The information below comes from the statement of deficiencies compiled by health inspectors and provided to AHCJ by the Centers for Medicare and Medicaid Services. It does not include the steps the hospital plans to take to fix the problem, known as a plan of correction. For that information, you should contact the hospital, your state health department or CMS. Accessing the document may require you to file a Freedom of Information Request. Information on doing so is available here.

THOMAS JEFFERSON UNIVERSITY HOSPITAL 111 SOUTH 11TH STREET PHILADELPHIA, PA 19107 May 23, 2013
VIOLATION: PATIENT RIGHTS: CARE IN SAFE SETTING Tag No: A0144
Based on review of facility policies, documentation and interview with staff (EMP), it was determined the facility failed to ensure that biopsies were obtained in a safe manner during upper and lower endoscopy procedures for 51 of 51 outpatients from February 18, 2013, to March 25, 2013. (MR1 to MR51)

Findings include:

Review on May 20, 2013, of the facility's "Policy No.112.09 Patient Right and Responsibilities" last reviewed 1/17/2013, revealed "The Statement on Patient Rights and Responsibilities is posted in appropriate location throughout TJUH hospital facilities ... . Copies are also available in outpatient and ambulatory areas throughout the hospital facilities ... . Patients have the right to excellent, quality health care, maintained to the highest professional standards ... ."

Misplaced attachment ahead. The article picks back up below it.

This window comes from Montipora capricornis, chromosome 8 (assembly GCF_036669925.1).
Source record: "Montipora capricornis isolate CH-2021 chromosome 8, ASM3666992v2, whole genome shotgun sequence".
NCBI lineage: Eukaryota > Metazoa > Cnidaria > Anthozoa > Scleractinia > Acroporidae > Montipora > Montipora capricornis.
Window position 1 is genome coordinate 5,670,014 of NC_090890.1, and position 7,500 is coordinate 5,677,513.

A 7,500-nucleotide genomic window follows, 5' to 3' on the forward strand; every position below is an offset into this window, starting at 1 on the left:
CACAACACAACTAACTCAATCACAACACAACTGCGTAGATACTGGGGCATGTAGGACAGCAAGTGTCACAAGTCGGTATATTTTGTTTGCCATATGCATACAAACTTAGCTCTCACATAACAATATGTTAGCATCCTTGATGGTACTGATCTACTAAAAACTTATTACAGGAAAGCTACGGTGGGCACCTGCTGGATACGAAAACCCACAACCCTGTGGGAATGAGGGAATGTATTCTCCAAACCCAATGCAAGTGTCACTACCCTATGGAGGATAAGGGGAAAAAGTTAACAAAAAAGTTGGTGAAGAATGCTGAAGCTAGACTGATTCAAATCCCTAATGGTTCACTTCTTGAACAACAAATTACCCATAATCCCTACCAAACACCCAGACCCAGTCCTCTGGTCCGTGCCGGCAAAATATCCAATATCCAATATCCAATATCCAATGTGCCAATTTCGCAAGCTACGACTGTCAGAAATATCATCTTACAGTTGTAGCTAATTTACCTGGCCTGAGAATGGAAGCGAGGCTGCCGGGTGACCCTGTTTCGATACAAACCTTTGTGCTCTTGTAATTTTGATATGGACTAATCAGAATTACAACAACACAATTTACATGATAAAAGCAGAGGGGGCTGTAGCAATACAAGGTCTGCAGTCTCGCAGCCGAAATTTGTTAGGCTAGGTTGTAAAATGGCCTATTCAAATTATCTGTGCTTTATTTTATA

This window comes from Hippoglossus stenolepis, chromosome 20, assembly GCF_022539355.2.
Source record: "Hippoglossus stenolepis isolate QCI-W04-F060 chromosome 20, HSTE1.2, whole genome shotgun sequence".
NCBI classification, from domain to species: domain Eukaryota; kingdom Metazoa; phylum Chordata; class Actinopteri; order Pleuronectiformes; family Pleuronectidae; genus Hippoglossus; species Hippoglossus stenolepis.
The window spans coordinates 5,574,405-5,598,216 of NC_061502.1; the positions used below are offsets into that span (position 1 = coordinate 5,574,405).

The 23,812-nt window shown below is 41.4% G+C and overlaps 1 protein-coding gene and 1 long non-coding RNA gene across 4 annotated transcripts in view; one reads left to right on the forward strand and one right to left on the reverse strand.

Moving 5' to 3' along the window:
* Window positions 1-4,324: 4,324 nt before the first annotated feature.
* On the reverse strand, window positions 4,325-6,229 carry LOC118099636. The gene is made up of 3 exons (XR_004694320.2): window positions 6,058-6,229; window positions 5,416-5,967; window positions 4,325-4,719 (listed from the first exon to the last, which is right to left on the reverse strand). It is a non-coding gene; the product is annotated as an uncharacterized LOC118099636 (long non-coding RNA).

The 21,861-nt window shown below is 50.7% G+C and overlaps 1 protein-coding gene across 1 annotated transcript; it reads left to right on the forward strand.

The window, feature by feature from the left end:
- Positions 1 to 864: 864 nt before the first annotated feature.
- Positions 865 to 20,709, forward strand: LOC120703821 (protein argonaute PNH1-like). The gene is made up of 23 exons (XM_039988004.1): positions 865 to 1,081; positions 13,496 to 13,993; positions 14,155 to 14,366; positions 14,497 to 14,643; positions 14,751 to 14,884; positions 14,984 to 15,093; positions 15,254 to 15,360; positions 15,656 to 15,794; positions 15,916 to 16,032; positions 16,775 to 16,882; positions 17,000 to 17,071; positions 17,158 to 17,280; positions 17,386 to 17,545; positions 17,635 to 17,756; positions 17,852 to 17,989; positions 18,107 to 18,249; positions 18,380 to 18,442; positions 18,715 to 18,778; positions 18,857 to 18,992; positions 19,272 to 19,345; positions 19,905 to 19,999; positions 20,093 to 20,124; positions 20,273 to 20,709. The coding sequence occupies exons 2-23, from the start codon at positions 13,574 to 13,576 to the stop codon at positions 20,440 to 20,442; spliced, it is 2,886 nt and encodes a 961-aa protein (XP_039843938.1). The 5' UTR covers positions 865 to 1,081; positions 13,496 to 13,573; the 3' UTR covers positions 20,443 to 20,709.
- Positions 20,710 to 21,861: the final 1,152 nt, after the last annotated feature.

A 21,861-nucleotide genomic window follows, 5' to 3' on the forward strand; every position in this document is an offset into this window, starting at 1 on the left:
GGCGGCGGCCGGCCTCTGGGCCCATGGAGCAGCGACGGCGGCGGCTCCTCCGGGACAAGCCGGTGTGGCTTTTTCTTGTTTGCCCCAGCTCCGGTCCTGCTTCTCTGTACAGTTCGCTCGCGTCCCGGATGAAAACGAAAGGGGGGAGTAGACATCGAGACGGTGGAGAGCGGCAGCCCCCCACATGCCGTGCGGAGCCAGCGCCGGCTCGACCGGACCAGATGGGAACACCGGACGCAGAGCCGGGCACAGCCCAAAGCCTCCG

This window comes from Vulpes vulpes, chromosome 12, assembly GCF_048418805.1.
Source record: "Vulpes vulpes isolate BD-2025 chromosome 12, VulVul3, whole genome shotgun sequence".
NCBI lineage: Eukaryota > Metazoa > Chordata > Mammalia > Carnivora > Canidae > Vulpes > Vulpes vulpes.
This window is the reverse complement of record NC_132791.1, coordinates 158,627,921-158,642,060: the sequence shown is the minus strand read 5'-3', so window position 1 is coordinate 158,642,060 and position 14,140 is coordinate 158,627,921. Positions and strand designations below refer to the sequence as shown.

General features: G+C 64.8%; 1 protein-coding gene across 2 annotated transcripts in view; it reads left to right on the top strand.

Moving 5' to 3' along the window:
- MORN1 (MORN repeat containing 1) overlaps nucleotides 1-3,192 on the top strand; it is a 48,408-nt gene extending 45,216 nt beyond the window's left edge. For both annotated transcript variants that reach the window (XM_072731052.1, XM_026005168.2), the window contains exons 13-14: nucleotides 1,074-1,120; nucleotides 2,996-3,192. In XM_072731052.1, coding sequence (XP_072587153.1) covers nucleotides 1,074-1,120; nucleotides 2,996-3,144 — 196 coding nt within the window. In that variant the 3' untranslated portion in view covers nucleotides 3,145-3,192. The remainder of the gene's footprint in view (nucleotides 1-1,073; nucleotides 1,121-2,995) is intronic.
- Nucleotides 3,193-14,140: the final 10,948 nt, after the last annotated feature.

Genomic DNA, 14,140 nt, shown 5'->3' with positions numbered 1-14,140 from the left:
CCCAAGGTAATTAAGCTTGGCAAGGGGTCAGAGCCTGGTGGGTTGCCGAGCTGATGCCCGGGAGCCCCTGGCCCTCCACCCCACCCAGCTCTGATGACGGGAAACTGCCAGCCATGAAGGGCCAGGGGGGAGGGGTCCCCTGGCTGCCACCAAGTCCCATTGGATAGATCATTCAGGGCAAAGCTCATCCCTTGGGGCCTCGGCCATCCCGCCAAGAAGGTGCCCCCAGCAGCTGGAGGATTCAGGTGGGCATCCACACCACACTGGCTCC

Interviews conducted on May 20, 2013, 9:15 AM with EMP1 and EMP2 confirmed that on 14 days ranging from February 18, 2013, to March 25, 2013, 51 patients had either upper or lower endoscopies with multiple biopsies performed in the main hospital's outpatient endoscopy suite. It was confirmed that in all 51 patients cases either EMP9 or EMP10 reused the same rinse water to rinse the forceps between biopsies for multiple patients.

An interview conducted on May 20, 2013, at 10:00 AM with EMP3 revealed, "The surgical tech and the nurse involved did not follow the hospital's policies and procedures."

An interview conducted on May 20, 2013, at 10:45 AM with EMP4 confirmed "As soon as the breech in infection control practices was identified, the two staff were removed from service. When the tech who reused the rinse water was questioned, they said that they thought they were making the process more efficient and did not pick up the fact that they were breaking protocol."